The work to ensure that the vulnerability of small island states is recognised and supported by the international community is one of the greatest accomplishments of the outgoing Australian High Commissioner to Seychelles, Kate O’Shaughnessy.
O’Shaughnessy made the statement to the press after she paid a farewell visit to Seychelles’ President, Wavel Ramkalawan, at State House on Tuesday.
She outlined that both Seychelles and Australia are in lockstep when it comes to defending the interest of small island states.
“Australia straddles both the Indian Ocean and the Pacific Ocean. We work closely with small island states in the Pacific and the Indian Ocean and we think that it is an issue that is poorly understood by the international community. It has been a real pleasure to work with Seychelles on this really important issue,” said O’Shaughnessy.
The discussion also touched on the relations between the two islands, which O’Shaughnessy described as warm. Seychelles and Australia established diplomatic relations in 1976.
“We work very closely together in international organisations and I thanked the president for the principal position that Seychelles takes on many international issues. We finally talked about our shared commitment to combating the challenge of climate change. Australia has just had a general election and announced some new commitments to reduce our emissions and work towards net-zero by 2050,” said the outgoing high commissioner.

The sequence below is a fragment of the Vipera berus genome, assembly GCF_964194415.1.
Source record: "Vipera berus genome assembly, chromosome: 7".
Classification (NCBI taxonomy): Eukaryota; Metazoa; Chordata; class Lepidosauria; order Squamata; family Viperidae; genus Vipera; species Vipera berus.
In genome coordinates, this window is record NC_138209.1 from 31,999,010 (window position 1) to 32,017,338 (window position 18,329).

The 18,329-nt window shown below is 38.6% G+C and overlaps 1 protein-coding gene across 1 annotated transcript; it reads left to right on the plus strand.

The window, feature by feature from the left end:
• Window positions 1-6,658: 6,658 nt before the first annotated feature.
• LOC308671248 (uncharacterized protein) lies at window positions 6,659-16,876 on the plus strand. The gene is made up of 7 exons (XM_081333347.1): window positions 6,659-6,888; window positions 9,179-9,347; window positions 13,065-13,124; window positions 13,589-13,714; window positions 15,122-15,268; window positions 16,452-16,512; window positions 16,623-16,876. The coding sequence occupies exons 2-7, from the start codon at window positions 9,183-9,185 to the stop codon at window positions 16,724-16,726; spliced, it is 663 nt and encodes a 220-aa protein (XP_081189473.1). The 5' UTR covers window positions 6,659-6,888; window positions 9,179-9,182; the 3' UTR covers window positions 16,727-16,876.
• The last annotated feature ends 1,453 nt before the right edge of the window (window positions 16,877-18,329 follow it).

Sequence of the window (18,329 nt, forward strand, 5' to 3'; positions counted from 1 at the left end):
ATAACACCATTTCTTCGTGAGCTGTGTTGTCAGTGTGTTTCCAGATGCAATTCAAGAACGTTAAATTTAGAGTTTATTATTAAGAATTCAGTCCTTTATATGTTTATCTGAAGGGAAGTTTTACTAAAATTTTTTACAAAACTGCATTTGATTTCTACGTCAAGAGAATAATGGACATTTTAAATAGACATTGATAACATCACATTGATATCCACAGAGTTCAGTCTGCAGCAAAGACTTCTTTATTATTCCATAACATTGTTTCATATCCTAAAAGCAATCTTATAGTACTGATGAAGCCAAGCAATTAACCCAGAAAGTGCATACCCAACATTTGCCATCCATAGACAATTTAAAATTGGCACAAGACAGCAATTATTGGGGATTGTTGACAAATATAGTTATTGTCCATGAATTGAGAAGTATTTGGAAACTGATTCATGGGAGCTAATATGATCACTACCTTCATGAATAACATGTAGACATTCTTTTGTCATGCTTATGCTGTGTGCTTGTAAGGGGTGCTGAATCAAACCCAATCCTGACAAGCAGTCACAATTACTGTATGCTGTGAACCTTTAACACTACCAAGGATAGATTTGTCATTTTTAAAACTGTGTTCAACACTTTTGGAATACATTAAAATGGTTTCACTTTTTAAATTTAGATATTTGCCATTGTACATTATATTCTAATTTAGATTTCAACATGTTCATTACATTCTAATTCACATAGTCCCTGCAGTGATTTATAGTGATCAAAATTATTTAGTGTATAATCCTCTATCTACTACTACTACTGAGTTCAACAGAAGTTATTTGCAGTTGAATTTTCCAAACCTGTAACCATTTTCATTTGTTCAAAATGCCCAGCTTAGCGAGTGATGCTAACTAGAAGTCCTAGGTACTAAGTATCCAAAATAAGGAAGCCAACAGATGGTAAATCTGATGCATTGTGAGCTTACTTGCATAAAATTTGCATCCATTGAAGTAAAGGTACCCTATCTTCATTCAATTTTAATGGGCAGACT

She added that Australia is looking forward to working with Seychelles in international meetings like COP27, scheduled for later this year.
O’Shaughnessy also called on Vice President Ahmed Affif and talks were centred on the blue economy and maritime security.
“I have a colleague visiting Seychelles with me from our headquarters to particularly explore ways that we might be able to work together to combat illegal fishing in the western Indian Ocean,” she said.
O’Shaughnessy served two years as the Australian High Commissioner to Seychelles, an archipelago in the western Indian Ocean. She was based in Mauritius from August 2020 and presented her credentials to Ramkalawan in October 2021 due to the COVID-19 border closure that was in place. Her tenure was shortened due to a family emergency. 
She said that her successor can be expected to present her credentials in late August or in September “because Seychelles and Australia are co-hosting a search and rescue exercise towards the end of August so she will be looking forward to making her first visit then.”

Source: Seychelles News Agency